Saturday, 6 February 2010

Dawn in the Neotropics


From top: Black-and-white Owl, Grey Hawk, Violaceous Trogon, Painted Bunting and Orchard Oriole.

Yesterday seems like a long time ago. Two flights, more than 14 hours in the air and the most appalling in-flight food in a long time have been forgotten. Well, almost. Laurens Steijn, Bill Oddie and I arrived late in the afternoon in Guatemala City - later than planned, thanks to the airline, so our first attempt at birding in Central America amounted to no more than watching Great-tailed Grackles go to roost and lucking in on two Lesser Nighthawks hunting insects over the lights at a roadside petrol station.

This morning was different. Something else entirely, in fact. I was up early at 4 am, running on a mixture of adrenaline, anticipation and jetlag, and finally we met for coffee at 6 am as the sun set the sky above the Guatemalan highlands dimly aglow. Waking up in the tropics is a fantastic feeling, and within minutes of going outside birds were on the move. Swelled in numbers by other members of the international brigade attending the country's sixth 'birdwatching encounter', we headed into the private forest reserve at Los Tarrales.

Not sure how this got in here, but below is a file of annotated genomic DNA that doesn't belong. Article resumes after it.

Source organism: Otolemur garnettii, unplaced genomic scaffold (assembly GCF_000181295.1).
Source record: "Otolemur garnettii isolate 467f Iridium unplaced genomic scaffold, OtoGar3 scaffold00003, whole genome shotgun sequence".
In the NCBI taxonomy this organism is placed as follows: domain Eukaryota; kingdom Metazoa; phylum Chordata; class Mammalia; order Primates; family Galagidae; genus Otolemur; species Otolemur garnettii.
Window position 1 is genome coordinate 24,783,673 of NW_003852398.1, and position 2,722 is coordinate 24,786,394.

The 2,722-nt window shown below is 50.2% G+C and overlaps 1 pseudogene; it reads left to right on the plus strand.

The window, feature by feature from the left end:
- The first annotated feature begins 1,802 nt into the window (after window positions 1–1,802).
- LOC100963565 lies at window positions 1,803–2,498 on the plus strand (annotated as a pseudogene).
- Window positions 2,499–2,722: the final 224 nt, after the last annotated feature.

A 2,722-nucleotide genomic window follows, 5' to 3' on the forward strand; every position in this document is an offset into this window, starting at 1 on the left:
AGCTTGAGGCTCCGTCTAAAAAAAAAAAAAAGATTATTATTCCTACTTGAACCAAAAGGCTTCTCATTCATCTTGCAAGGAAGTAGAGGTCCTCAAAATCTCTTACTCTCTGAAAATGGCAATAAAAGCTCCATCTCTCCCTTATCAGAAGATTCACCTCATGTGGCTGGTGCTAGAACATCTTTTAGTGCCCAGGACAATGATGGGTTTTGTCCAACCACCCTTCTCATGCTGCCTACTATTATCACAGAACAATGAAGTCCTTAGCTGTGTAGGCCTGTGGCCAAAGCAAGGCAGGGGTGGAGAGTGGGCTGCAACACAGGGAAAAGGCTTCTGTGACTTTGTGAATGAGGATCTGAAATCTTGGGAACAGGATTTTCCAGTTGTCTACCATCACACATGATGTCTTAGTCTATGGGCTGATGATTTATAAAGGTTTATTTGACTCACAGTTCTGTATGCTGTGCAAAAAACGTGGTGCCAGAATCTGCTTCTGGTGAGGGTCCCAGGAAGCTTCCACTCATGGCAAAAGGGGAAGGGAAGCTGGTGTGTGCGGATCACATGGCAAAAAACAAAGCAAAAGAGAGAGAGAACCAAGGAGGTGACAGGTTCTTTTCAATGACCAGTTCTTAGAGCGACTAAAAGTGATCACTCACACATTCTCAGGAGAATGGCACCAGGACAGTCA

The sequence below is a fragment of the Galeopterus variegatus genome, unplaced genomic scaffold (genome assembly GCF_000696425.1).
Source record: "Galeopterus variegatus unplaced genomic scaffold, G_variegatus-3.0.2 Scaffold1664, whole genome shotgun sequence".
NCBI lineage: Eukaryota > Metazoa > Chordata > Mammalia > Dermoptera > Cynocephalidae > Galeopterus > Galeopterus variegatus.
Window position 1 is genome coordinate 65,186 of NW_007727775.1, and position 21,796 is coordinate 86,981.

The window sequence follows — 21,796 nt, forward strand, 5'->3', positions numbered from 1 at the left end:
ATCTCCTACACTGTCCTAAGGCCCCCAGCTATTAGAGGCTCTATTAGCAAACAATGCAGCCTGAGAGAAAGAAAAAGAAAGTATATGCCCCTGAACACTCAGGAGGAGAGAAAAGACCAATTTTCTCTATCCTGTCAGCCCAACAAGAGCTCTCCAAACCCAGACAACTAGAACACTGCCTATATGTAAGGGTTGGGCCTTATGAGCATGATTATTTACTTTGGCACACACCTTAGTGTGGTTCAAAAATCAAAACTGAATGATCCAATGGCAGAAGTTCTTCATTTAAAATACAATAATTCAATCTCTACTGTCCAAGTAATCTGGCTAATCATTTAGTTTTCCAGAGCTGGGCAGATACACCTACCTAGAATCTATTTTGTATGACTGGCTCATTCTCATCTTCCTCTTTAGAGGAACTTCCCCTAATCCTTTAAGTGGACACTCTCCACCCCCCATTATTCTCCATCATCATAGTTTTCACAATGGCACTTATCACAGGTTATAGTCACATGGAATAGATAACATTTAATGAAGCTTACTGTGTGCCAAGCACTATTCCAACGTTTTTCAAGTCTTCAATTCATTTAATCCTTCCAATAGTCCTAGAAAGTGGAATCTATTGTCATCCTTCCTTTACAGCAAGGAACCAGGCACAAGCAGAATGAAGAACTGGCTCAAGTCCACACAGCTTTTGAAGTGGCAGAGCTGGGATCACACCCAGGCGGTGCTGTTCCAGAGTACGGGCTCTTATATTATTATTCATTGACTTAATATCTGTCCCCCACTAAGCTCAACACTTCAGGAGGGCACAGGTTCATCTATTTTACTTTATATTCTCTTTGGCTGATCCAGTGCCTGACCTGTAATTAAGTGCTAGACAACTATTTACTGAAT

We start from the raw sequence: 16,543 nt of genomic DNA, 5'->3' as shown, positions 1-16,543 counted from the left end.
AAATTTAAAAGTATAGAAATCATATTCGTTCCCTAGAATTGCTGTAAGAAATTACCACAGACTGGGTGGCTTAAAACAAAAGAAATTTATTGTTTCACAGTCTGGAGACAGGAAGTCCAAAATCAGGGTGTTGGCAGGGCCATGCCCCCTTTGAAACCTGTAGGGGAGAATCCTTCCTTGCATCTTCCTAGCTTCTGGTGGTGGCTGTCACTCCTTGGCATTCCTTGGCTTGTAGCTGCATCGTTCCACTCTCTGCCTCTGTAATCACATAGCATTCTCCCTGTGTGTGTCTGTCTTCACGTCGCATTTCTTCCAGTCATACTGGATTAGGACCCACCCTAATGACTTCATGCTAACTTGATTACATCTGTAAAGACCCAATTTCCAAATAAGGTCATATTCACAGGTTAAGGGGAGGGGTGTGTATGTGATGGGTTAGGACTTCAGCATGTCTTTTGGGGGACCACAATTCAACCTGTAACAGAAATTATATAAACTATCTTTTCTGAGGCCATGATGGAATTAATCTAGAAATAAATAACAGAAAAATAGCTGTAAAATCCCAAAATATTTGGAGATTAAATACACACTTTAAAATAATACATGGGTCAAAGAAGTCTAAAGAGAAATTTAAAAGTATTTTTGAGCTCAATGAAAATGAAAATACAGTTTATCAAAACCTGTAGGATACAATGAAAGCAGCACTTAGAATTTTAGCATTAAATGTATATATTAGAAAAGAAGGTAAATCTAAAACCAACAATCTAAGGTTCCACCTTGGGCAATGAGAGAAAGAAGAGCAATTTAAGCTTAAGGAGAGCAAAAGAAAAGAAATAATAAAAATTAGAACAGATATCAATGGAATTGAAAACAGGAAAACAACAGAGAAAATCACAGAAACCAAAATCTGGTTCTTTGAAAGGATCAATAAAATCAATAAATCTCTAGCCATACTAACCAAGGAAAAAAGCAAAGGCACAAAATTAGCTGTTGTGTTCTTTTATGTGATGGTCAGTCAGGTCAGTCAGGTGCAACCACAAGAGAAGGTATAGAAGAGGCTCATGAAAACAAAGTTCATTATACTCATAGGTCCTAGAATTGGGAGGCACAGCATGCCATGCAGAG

Over the course of the next few hours neck-ache set in as we got to grips with everything from Collared Aracari, Lineated Woodpecker and Yellow-winged Tanager to a wealth of wintering warblers, vireos and flycatchers. There were too many highlights to list here, though a fabulous Black-and-white Owl in broad daylight takes some beating as bird of the day. It retained the title for a whole four hours, until arriving at tonight's hotel, on the shores of Lake Atitlan, when we found a Prevost's Ground Sparrow just outside the restaurant. If you don't know why that wins, punch it in to Google images and see for yourself.

I haven't finished the day list yet, but it's likely to be more than 100 species, all largely in the same upland forest and forest edge habitat - amazing diversity for such a small area. Tomorrow will see another dawn start as we ascent Atitlan Volcano on foot for a chance of that true Neotropic enigma, Horned Guan. Wish us luck.

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